Given its common goals with IBP, CCP’s global and country projects benefitted from IBP’s pioneering work in information exchange through dynamic on-line networks, which often focused on issues and technical advancements that contributed to shared objectives to improve reproductive health in developing countries. 

CCP also gained expertise and built capacity internally through working with IBP on a wide range of information-sharing challenges. Working together to improve access to reproductive health through the introduction, adaptation, implementation and scaling-up of best practices has limited duplication of effort among partner organizations and has resulted in greater achievements.

Management Sciences for Health

The Virtual Fostering Change Program has allowed the IBP to reach more health professionals and provide technical assistance in introducing and scaling up change through the participation of member organizations as facilitators and technical experts. The teams in these programs have achieved results.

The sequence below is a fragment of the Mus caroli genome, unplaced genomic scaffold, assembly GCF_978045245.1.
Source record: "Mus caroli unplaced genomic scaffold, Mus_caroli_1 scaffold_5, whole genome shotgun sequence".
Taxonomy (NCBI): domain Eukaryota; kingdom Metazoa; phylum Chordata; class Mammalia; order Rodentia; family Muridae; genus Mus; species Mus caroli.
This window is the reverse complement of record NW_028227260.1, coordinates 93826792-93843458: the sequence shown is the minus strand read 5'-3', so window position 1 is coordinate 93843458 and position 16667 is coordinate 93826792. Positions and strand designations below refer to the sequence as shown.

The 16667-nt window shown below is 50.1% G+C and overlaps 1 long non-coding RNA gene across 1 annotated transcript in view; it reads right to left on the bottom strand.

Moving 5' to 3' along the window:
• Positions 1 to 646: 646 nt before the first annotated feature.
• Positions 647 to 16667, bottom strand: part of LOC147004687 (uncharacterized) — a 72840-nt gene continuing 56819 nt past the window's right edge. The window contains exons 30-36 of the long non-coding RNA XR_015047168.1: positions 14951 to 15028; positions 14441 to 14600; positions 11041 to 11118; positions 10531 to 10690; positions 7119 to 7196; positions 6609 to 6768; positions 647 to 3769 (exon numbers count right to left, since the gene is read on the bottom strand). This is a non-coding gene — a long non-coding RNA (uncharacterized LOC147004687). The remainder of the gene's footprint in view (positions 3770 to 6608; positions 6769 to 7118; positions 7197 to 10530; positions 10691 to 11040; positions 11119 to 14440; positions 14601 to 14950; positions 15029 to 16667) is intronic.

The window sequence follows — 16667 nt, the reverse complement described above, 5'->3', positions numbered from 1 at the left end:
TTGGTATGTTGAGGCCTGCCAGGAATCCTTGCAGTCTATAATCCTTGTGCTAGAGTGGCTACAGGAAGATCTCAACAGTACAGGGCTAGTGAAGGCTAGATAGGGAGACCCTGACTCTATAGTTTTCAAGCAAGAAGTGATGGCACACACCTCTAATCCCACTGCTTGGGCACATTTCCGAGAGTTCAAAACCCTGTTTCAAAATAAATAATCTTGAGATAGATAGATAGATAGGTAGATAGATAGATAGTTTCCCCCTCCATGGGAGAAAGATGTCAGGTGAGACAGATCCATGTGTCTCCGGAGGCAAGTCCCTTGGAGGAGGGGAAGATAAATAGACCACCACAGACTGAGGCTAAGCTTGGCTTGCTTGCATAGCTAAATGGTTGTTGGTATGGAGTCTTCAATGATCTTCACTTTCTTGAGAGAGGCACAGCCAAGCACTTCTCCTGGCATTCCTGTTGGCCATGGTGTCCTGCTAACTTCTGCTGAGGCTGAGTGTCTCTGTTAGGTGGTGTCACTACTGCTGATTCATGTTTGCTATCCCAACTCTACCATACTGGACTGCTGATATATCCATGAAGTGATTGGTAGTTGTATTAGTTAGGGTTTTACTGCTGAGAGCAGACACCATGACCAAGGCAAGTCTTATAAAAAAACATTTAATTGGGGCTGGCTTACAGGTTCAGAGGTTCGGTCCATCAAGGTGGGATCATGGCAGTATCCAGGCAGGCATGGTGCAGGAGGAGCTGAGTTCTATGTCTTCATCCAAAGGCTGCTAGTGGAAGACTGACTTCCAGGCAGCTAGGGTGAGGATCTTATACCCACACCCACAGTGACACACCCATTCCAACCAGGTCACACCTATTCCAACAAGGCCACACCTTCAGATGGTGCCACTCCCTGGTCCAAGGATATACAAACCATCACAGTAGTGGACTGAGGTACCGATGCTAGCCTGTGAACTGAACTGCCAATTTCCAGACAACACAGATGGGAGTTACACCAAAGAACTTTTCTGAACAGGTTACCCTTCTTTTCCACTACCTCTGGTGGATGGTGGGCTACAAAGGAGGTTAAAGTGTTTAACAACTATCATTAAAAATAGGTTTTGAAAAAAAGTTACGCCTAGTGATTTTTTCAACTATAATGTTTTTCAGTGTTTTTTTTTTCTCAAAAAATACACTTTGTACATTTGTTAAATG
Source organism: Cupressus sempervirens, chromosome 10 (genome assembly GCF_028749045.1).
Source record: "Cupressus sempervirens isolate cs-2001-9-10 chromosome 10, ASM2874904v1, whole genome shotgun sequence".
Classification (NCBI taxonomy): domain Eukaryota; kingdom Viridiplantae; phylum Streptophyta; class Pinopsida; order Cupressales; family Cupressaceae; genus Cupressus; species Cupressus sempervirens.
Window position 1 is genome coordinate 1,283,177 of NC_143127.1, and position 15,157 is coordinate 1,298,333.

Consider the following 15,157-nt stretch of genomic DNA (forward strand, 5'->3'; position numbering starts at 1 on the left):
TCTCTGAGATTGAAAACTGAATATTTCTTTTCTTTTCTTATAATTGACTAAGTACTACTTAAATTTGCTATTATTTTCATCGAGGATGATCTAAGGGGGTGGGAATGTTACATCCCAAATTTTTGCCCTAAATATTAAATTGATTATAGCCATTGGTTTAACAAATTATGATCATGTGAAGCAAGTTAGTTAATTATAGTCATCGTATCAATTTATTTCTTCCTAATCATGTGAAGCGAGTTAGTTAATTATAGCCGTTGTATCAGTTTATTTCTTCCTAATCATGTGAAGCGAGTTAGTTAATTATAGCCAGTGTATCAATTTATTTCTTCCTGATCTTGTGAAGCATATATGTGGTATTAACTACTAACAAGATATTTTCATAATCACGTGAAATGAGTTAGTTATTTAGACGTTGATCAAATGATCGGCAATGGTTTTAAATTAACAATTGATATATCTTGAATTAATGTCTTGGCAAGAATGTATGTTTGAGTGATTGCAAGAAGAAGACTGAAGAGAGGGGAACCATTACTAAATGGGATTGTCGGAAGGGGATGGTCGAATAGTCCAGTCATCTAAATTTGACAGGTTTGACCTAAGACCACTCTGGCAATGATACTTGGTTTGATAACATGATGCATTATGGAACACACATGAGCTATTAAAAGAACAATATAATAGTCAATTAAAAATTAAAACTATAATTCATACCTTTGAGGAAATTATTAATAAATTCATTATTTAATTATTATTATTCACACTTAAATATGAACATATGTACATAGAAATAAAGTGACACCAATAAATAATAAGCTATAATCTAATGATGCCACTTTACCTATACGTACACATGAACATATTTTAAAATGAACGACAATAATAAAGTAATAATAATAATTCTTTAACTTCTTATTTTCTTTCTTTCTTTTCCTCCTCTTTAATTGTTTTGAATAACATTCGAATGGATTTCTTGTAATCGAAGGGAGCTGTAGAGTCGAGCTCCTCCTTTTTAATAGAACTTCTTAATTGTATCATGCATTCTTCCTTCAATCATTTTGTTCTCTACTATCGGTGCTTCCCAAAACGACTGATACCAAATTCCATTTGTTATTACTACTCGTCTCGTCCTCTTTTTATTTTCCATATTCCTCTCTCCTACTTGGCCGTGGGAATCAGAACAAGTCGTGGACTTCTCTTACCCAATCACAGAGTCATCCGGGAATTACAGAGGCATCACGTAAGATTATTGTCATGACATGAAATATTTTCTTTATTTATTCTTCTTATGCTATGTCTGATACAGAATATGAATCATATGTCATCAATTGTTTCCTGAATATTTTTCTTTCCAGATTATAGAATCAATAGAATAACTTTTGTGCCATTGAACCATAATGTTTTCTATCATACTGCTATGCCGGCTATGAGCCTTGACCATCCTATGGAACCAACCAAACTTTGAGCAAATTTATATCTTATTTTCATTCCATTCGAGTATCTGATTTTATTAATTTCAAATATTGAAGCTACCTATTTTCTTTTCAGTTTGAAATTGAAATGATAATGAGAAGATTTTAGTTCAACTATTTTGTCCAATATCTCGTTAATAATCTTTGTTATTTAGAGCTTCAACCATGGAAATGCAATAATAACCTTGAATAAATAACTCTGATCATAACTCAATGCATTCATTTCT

The team from the Togo Ministry of Health is training health providers in delivering PAC services as well as family planning and reorganizing services in order to make contraceptives and counselling available in the PAC rooms. 

The Prince Faisal Hospital team from Jordan is testing, counselling and treating pregnant women with anaemia in their community. They have also integrated the Fostering Change methodology into the courses that team members teach at the local nursing/midwifery college.

Pathfinder International

As a founding member of the IBP Initiative, Pathfinder International is especially inspired to salute the significant contributions of this partnership on its tenth anniversary.

It is impossible to separate Pathfinder's contributions over the last decade from the knowledge, learning and collaborative strength we have aquired in making them.